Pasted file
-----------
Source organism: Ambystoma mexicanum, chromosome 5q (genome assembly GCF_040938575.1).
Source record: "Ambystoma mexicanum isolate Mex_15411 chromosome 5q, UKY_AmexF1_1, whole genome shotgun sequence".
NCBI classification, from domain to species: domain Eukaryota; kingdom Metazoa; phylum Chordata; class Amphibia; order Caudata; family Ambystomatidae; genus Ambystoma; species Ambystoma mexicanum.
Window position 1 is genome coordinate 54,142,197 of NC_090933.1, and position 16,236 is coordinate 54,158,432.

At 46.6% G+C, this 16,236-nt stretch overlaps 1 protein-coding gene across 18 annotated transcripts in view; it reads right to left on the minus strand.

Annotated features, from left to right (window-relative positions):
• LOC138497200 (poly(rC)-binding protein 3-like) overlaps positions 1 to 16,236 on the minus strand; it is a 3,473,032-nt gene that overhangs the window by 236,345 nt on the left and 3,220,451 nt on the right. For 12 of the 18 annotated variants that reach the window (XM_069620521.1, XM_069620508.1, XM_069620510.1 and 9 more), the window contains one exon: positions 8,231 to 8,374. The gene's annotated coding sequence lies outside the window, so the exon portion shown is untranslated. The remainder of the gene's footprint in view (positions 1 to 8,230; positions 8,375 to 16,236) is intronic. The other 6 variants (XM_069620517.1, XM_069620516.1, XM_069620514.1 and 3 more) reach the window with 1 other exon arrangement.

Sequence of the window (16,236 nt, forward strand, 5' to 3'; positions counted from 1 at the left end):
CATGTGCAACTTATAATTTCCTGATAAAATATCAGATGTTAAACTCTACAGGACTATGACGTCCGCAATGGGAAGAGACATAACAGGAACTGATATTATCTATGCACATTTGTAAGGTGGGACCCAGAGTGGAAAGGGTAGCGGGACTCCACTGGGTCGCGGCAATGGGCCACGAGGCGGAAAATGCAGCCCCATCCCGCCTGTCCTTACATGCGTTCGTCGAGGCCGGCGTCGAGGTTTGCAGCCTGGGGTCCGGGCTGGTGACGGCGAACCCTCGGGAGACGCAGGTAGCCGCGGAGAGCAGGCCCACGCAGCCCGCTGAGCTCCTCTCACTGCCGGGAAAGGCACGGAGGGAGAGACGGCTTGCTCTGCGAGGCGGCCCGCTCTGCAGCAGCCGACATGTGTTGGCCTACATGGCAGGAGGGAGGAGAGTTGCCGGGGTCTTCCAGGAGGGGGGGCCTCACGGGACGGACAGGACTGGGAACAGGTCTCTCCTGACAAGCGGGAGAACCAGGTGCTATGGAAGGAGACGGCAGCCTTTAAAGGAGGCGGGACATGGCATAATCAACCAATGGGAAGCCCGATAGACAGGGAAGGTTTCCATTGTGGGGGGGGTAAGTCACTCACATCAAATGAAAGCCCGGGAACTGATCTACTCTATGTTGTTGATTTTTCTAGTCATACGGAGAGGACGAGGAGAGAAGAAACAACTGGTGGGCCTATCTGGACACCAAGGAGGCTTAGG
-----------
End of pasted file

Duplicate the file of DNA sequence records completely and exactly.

Source organism: Ambystoma mexicanum, chromosome 5q (genome assembly GCF_040938575.1).
Source record: "Ambystoma mexicanum isolate Mex_15411 chromosome 5q, UKY_AmexF1_1, whole genome shotgun sequence".
NCBI classification, from domain to species: domain Eukaryota; kingdom Metazoa; phylum Chordata; class Amphibia; order Caudata; family Ambystomatidae; genus Ambystoma; species Ambystoma mexicanum.
Window position 1 is genome coordinate 54,142,197 of NC_090933.1, and position 16,236 is coordinate 54,158,432.

At 46.6% G+C, this 16,236-nt stretch overlaps 1 protein-coding gene across 18 annotated transcripts in view; it reads right to left on the minus strand.

Annotated features, from left to right (window-relative positions):
• LOC138497200 (poly(rC)-binding protein 3-like) overlaps positions 1 to 16,236 on the minus strand; it is a 3,473,032-nt gene that overhangs the window by 236,345 nt on the left and 3,220,451 nt on the right. For 12 of the 18 annotated variants that reach the window (XM_069620521.1, XM_069620508.1, XM_069620510.1 and 9 more), the window contains one exon: positions 8,231 to 8,374. The gene's annotated coding sequence lies outside the window, so the exon portion shown is untranslated. The remainder of the gene's footprint in view (positions 1 to 8,230; positions 8,375 to 16,236) is intronic. The other 6 variants (XM_069620517.1, XM_069620516.1, XM_069620514.1 and 3 more) reach the window with 1 other exon arrangement.

Sequence of the window (16,236 nt, forward strand, 5' to 3'; positions counted from 1 at the left end):
CATGTGCAACTTATAATTTCCTGATAAAATATCAGATGTTAAACTCTACAGGACTATGACGTCCGCAATGGGAAGAGACATAACAGGAACTGATATTATCTATGCACATTTGTAAGGTGGGACCCAGAGTGGAAAGGGTAGCGGGACTCCACTGGGTCGCGGCAATGGGCCACGAGGCGGAAAATGCAGCCCCATCCCGCCTGTCCTTACATGCGTTCGTCGAGGCCGGCGTCGAGGTTTGCAGCCTGGGGTCCGGGCTGGTGACGGCGAACCCTCGGGAGACGCAGGTAGCCGCGGAGAGCAGGCCCACGCAGCCCGCTGAGCTCCTCTCACTGCCGGGAAAGGCACGGAGGGAGAGACGGCTTGCTCTGCGAGGCGGCCCGCTCTGCAGCAGCCGACATGTGTTGGCCTACATGGCAGGAGGGAGGAGAGTTGCCGGGGTCTTCCAGGAGGGGGGGCCTCACGGGACGGACAGGACTGGGAACAGGTCTCTCCTGACAAGCGGGAGAACCAGGTGCTATGGAAGGAGACGGCAGCCTTTAAAGGAGGCGGGACATGGCATAATCAACCAATGGGAAGCCCGATAGACAGGGAAGGTTTCCATTGTGGGGGGGGTAAGTCACTCACATCAAATGAAAGCCCGGGAACTGATCTACTCTATGTTGTTGATTTTTCTAGTCATACGGAGAGGACGAGGAGAGAAGAAACAACTGGTGGGCCTATCTGGACACCAAGGAGGCTTAGG